Before my one night stand with Just a Geek I spent much of the week reading Killing Monsters; Why Children Need Fantasy, Super Heroes, and Make-Believe Violence by Gerard Jones. This is a fascinating book that talks about some of the uses children have for fantasy and play violence in their lives. In a world that constantly points its finger and TV, movies and video games for all the problems with today’s youth, it is refreshing to read a book that tries to examine why children enjoy make-believe violence and what, if any, benefits it might have. While Jones’ work is more anecdotal than scientific, he does raise some very interesting points that are well worth considering. I am a bit biased because many of his viewpoints coincide with some of my long-held beliefs, but he presents them far more eloquently and persuasively than I have ever managed.
I’ve always been interested in the debate about media violence. I grew up with video games, comic books and action movies and enjoyed them a great deal. But I have always been a very non-violent person. For that and other reasons, I was an easy target and got into more than a few fights in elementary and high school. I eventually learned how to defend myself, but I disliked violence so much that any time I hit anyone I would subconciously bite my lip. The harder I hit someone, the harder I would bite. So every fight would end up the same way, me with a bloody lip regardless of whether my tormentors even landed a blow.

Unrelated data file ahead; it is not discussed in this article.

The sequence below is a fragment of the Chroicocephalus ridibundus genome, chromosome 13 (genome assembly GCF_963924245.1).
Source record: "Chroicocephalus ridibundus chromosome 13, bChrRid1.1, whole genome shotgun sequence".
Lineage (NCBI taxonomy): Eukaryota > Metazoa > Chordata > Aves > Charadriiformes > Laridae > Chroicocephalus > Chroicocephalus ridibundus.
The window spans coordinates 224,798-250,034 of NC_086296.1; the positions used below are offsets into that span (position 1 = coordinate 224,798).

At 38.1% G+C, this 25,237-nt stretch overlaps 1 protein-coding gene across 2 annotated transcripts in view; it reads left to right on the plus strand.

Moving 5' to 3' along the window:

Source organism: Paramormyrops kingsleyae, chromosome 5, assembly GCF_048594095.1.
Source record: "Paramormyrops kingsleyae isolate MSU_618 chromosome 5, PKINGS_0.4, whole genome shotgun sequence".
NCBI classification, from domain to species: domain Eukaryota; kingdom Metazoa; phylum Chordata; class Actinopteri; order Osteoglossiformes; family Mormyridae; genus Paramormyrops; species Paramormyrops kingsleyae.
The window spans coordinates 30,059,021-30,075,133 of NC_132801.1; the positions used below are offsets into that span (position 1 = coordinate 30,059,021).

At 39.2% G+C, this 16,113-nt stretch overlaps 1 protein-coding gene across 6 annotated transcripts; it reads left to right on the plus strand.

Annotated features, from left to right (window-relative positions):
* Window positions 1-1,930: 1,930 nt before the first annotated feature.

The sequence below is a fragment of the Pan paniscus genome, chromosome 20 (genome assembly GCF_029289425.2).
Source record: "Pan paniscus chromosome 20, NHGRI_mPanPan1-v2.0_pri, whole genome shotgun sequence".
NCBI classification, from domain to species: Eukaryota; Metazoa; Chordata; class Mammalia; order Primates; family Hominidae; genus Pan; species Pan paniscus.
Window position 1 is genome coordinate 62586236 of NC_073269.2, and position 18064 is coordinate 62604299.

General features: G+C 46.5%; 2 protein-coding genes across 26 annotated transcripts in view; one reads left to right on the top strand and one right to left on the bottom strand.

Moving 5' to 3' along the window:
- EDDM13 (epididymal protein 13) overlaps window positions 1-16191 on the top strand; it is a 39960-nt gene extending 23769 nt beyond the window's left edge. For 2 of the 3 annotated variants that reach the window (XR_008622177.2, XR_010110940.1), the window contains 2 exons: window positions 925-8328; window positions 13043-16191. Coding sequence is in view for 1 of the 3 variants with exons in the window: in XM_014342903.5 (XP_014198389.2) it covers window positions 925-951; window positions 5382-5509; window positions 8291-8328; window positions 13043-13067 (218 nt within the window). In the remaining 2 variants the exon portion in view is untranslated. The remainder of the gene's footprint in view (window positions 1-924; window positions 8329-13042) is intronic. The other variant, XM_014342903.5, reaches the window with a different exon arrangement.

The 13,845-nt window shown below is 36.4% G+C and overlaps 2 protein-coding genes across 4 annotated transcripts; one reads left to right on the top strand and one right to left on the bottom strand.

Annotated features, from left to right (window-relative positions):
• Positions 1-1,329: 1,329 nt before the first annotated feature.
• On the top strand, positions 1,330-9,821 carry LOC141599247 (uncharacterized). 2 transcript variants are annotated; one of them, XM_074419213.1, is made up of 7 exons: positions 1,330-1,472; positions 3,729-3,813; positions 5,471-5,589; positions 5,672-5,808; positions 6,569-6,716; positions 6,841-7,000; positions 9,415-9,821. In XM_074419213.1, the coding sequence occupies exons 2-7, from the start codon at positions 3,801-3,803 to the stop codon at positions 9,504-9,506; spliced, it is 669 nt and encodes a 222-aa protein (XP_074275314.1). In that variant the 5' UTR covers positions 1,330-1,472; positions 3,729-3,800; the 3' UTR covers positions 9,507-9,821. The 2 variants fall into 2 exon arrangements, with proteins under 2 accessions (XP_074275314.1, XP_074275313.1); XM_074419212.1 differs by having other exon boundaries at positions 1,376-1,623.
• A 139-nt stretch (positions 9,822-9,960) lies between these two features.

And while my experiences are obviously that of one individual, whenever I read another accusation leveled at the entertainment industry, I take it a bit personally. It was a big part of my growing up (along with sports and reading) and every time I hear a criticism at some level I take it as a criticism of my development. And I think I turned out pretty well. I’ve got problems just like everyone else, but for the most part I’m pretty well-adjusted (thanks Mom and Dad) Now, I can’t account for all the crap that gets released these days – and a lot of it makes itself pretty hard to defend – but blind condemnation of video games, TV or action movies makes me crazy. The inescapable fact is that there are millions of kids who play video games or watch action movies, and the percentages of those children who are violent remains pretty small. And I have yet to read a convincing study determining a causal relationship between real-world and make-believe violence. Yet “Video games are unhealthy” and “TV rots the mind” are statements that are taken as absolute truths by too many people.
As I said, my rhetoric is unpracticed and not particularly convincing. But if you are at all interested in the debate, I’d highly recommend reading Killing Monsters.